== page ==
5:30 am – Alarm goes off. Press snooze.
5:38 am – Alarm goes off again. Get up. Get dressed. Legs are still super sore from half-dome.
5:45 am – Apply race number tattoos. Go over race day checklist again. Fill water bottles.
6:02 am – Make breakfast (toast with peanut butter and banana for me and oatmeal with chia seeds for Davey. Chug Plexus Slim, coffee and water… we can already hear the cicadas… it’s gonna be a HOT day.
6:15 am – Load up our gear, and head downtown. We had planned to leave the house by 6, but we’re Type B triathletes and we hit snooze, so yeah.
6:25 am – Blast pump up music (Hey Geronimo by Sheppard and Ahead of Us by Tom Swoon, Lush & Simon) and wonder why in the world there are so many cars on the road at 6:25 on a Sunday morning. Also wonder if we’re the only ones who are late. Oh, nope! There’s another car with a bike on the back… phew!
6:30 am – Davey drops me off at the transition area and goes to park the car. What a guy!
6:45 am – Set up our transition areas, slather on sunscreen, chug more water because we’re dripping sweat because it’s already almost 90° and what feels like 100% humidity.
7:00 am – Transition closes. We both head to the porta-potty line that has now looped around the block.
7:13 am – Head over to the river to watch the open water swimmers and the Olympic distance triathletes start. The race director tells us over the loud speaker that they closed the dam to slow down the current and that it will seem like we’re swimming in still water. Phew!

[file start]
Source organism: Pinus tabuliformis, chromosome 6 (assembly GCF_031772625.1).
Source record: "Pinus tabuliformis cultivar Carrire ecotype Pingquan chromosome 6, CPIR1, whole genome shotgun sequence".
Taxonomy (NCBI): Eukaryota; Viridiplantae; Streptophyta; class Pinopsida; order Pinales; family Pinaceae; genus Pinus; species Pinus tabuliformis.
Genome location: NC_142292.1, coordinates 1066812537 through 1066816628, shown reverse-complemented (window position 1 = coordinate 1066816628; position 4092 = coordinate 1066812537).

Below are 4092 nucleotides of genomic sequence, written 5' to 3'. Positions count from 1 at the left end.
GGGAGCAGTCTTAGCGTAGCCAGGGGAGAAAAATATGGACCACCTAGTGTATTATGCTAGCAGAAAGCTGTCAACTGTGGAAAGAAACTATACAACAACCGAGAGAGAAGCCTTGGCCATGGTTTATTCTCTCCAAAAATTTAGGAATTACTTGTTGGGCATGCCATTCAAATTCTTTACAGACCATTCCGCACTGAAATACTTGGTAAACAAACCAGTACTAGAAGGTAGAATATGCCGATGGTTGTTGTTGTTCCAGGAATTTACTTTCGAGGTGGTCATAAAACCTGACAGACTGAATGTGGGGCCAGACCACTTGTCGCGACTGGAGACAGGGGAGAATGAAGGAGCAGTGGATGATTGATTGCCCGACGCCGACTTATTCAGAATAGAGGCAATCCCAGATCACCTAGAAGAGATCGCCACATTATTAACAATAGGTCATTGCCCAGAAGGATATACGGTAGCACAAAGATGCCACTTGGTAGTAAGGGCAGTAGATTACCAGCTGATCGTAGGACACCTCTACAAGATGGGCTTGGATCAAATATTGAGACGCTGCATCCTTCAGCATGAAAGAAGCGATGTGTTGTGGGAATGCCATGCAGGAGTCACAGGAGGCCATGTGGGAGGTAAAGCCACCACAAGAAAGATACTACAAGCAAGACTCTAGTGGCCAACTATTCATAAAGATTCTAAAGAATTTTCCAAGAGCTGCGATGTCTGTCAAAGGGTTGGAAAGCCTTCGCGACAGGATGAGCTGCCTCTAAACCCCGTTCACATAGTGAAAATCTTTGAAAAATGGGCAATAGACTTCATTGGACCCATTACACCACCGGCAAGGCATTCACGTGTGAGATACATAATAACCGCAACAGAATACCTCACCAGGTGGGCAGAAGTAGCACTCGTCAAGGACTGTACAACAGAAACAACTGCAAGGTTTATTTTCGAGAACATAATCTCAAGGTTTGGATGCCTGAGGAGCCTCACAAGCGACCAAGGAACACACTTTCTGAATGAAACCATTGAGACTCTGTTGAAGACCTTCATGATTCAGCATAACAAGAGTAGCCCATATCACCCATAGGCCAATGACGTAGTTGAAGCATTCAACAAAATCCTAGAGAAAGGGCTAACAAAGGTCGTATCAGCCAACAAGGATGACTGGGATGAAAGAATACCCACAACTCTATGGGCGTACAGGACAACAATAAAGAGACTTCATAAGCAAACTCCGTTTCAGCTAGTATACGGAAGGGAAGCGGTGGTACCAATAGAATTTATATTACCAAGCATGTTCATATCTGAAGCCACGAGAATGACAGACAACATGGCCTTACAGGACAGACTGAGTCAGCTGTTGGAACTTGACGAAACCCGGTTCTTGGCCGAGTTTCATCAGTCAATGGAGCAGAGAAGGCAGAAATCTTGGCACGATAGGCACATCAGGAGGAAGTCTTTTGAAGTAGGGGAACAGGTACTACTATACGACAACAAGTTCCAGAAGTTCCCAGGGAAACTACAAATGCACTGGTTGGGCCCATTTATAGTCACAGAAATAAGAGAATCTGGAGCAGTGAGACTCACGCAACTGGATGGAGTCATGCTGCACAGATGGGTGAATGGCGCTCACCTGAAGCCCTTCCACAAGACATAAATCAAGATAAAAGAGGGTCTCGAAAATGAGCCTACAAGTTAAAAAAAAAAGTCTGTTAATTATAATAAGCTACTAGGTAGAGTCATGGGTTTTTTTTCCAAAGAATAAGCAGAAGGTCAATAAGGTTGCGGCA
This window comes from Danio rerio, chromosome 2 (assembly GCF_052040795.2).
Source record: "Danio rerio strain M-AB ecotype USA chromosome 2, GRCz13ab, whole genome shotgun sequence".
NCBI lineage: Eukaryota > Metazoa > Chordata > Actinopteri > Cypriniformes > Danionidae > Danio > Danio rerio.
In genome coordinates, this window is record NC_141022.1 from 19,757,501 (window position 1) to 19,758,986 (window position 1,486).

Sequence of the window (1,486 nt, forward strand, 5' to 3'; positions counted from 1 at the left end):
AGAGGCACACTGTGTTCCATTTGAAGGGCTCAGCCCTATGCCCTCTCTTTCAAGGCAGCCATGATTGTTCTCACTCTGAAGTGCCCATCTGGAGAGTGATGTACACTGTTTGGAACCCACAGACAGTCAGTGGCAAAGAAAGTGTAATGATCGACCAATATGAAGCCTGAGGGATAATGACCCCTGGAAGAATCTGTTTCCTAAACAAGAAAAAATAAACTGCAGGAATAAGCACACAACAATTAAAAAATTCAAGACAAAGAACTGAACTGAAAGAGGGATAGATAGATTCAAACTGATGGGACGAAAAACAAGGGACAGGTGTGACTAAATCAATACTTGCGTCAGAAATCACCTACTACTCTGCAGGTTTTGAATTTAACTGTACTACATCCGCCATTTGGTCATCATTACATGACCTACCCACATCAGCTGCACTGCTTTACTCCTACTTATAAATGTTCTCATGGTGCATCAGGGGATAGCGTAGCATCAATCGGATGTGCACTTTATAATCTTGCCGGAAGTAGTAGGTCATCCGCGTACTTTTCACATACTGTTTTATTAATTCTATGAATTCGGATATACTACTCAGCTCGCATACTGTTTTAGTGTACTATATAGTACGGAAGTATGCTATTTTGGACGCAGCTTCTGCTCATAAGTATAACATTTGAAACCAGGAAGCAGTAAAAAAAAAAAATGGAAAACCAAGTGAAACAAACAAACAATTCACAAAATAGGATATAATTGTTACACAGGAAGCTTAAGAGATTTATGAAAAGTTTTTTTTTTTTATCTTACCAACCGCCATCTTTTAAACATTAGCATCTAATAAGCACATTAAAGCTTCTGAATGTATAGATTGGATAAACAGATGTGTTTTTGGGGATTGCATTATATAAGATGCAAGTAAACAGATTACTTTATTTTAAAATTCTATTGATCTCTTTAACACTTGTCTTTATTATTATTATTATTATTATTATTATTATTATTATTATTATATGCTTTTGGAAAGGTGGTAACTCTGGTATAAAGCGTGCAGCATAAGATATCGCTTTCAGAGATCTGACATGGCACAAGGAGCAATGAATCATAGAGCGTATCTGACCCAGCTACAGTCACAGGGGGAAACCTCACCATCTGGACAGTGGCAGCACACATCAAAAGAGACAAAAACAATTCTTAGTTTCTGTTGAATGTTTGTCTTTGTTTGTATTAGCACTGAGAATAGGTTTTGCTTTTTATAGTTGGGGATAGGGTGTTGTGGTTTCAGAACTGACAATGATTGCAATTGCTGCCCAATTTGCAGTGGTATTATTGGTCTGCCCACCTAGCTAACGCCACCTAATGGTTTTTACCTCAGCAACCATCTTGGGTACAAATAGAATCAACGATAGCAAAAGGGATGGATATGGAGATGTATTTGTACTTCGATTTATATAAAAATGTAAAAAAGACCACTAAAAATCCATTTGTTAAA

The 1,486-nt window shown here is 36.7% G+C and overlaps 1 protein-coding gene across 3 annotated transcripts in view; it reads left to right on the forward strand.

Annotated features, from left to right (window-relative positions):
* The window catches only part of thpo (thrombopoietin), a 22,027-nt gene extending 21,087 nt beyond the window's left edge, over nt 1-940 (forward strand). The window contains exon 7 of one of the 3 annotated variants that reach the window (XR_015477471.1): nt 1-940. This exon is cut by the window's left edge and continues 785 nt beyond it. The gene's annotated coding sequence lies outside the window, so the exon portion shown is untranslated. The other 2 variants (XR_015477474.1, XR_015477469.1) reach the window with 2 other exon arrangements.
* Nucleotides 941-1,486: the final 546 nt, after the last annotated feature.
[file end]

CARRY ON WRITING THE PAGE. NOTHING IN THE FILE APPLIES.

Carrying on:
7:15 am – Watch the open water swimmers start their race. We’re amazed at how fast they’re swimming… and then they make a turn and seem to not be moving.
7:30 am – Our eyes are glued to the swimmers and everyone is strategizing and talking about how to compensate for the current.
8:00 am – Line up to start the swim. Davey’s #89 and I’m 90 so we’re next to each other. Davey has become an amazing swimmer so my goal is to keep up with him.
8:15 am – The lady behind me tells us that her friend who swam the sprint distance open water swim finished in 8 minutes when it normally takes her 5. As we watch the sprint swimmers jump in the river, it seems like the current is stronger than before.
8:17 am – I hate to admit this but both Davey and I think that we’re not gonna be swept away by the current because we’re strong swimmers. HA. If only we knew what we were in for!
8:30 am – Davey jumps in! Two seconds later, I jump in! We’re speeding to the first bouy and it feels great! I’m keeping up with Davey and I’m feeling good! And then we round the buoy and have to swim diagonally across the current (the swim route was a triangle).
I have no idea what time it is anymore – It feels like I’m not moving. I use the batman building to sight and it’s been in the same place for what seems like forever. I sight for the buoy ahead and it seems like I’ll never reach it. I’m getting really, really tired. I’m also drifting backwards towards the olympic distance buoys. Crap. Here’s a video of how bad the current was… use the pole as a reference:
WHY-AM-I-STILL-IN-THIS-RIVER-O’CKOCK – I cannot believe I’m still swimming and going nowhere. I think about quitting and start to wave for help. But then something comes over me and I dig deep and am determined to conquer this terrible current.